If your child is doing well enough in Chinese that he or she has been encouraged to take on Higher Chinese at Primary 5, you may be wondering if this is a good choice for them. As long as they are able to cope with an additional workload and have a strong enough foundation in Chinese, taking on PSLE Higher Chinese can benefit your child. Although it does not count towards the overall AL score, taking on this additional paper means that your child will be given priority admission to a Special Assistance Plan (SAP) school should they score well.

SAP schools are schools that are dedicated to the promotion of Mother Tongue, and many of them are highly rated. Some examples of SAP schools include:

  • Nanyang Girls’ High School
  • Hwa Chong Institution
  • Nan Hua High School
  • River Valley High School
  • Catholic High School
  • Dunman High School
  • Maris Stella High School
  • … and more!

Of course, priority admission to a SAP school should not be the main reason your child is taking up Higher Chinese. If they are already struggling to do well in Chinese, it is not recommended that they take up Higher Chinese – in fact, this can end up heaping additional stress on them. The Higher Chinese syllabus has been specially prepared for students who already have an existing aptitude and interest in the language and your child’s teacher will be able to advise on whether it’s a good choice for them.

In comparison to standard PSLE Chinese, the Higher Chinese paper does not come with an oral and listening comprehension component, so students taking up the subject can rest assured that they won’t need to prepare for and go through Paper 3 twice.

You Are Not Alone in This Ride

chinese student exam

Both parents and students can come under an immense amount of stress when preparing for PSLE Chinese, especially if you are an English-speaking household. It can be tough going out of your way to converse in Chinese, especially if you are not particularly fluent in it. However, your child will need all the exposure they can get if they are to improve their linguistic skills. Here is where you may want to consider hiring a tutor or sending your child for tuition classes. Online tuition is also an option if you find it hard to fit classes around your child’s busy schedule or do not have time to fetch them back and forth every week.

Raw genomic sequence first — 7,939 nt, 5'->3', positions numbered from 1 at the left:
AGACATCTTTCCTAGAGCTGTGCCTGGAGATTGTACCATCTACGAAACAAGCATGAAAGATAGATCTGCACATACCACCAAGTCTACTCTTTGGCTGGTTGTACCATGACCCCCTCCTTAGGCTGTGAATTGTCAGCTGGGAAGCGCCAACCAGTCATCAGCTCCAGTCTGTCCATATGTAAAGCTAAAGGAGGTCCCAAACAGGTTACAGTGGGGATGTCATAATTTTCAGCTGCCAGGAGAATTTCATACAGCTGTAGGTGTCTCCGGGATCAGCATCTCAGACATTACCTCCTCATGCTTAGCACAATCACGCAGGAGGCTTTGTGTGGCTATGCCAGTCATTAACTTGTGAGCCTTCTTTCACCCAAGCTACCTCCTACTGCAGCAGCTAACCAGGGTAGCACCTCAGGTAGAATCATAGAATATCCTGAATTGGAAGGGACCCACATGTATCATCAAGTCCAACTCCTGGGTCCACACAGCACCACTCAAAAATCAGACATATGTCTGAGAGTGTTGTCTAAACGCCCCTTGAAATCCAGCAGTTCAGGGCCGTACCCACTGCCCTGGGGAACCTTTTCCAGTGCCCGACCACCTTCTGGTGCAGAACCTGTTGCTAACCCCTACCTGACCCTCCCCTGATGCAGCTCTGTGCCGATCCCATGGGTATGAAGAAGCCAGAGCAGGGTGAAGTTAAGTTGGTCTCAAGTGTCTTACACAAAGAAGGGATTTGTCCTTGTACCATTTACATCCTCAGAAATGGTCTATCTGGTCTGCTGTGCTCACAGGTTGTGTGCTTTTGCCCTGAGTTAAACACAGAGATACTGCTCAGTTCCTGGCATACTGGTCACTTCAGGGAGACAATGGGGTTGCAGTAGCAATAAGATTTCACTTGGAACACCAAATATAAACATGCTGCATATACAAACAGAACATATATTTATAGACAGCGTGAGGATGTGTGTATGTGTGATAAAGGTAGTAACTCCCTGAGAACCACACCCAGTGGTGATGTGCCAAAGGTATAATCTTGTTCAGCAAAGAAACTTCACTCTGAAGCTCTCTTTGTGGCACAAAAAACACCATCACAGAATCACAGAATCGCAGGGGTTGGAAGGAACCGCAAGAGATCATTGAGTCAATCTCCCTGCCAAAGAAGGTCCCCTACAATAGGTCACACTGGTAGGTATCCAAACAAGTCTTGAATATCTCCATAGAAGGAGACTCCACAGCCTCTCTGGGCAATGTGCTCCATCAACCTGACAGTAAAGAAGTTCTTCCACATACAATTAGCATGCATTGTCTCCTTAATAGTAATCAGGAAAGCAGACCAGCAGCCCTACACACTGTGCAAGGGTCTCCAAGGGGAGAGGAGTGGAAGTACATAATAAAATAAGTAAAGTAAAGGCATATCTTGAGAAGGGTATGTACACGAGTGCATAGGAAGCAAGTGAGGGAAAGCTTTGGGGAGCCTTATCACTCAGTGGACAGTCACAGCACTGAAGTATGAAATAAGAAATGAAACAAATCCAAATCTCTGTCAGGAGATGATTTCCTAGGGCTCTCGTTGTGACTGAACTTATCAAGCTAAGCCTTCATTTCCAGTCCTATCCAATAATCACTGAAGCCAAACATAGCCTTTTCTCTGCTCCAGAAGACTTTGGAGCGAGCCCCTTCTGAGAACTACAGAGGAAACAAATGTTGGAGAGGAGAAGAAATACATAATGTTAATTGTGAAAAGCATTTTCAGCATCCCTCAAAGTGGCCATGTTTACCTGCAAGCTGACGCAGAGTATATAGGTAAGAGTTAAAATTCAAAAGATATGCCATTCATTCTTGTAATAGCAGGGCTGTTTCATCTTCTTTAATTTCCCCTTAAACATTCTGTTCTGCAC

There’s no shame in seeking help for yourself or your child in the subjects they struggle with. After all, your end goal is for them to achieve an AL score they are happy with and to enter a secondary school of their choice. Let Tutor City recommend a tutor who will tick all the right boxes and save time on doing the research yourself. The best part is that you don’t have to commit until you are sure the tutor is the best fit for your child – all you need to do is pay for the one lesson your child has tried out if you decide not to continue with the recommended tutor.

Feel free to check out our blog for more information on examination- and tuition-related topics and remember, you are not alone in this ride! Many generations of students have sat for the PSLE and achieved good results, and you can too!

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About Author

Tutor City's blog focuses on balancing informative and relevant content, never at the expense of providing an enriching read. 

We want our readers to expand their horizons by learning more and find meaning to what they learn.

Resident author - Mr Wee Ben Sen, has a wealth of experience in crafting articles to provide valuable insights in the field of private education.

Ben Sen has also been running Tutor City, a leading home tuition agency in Singapore since 2010.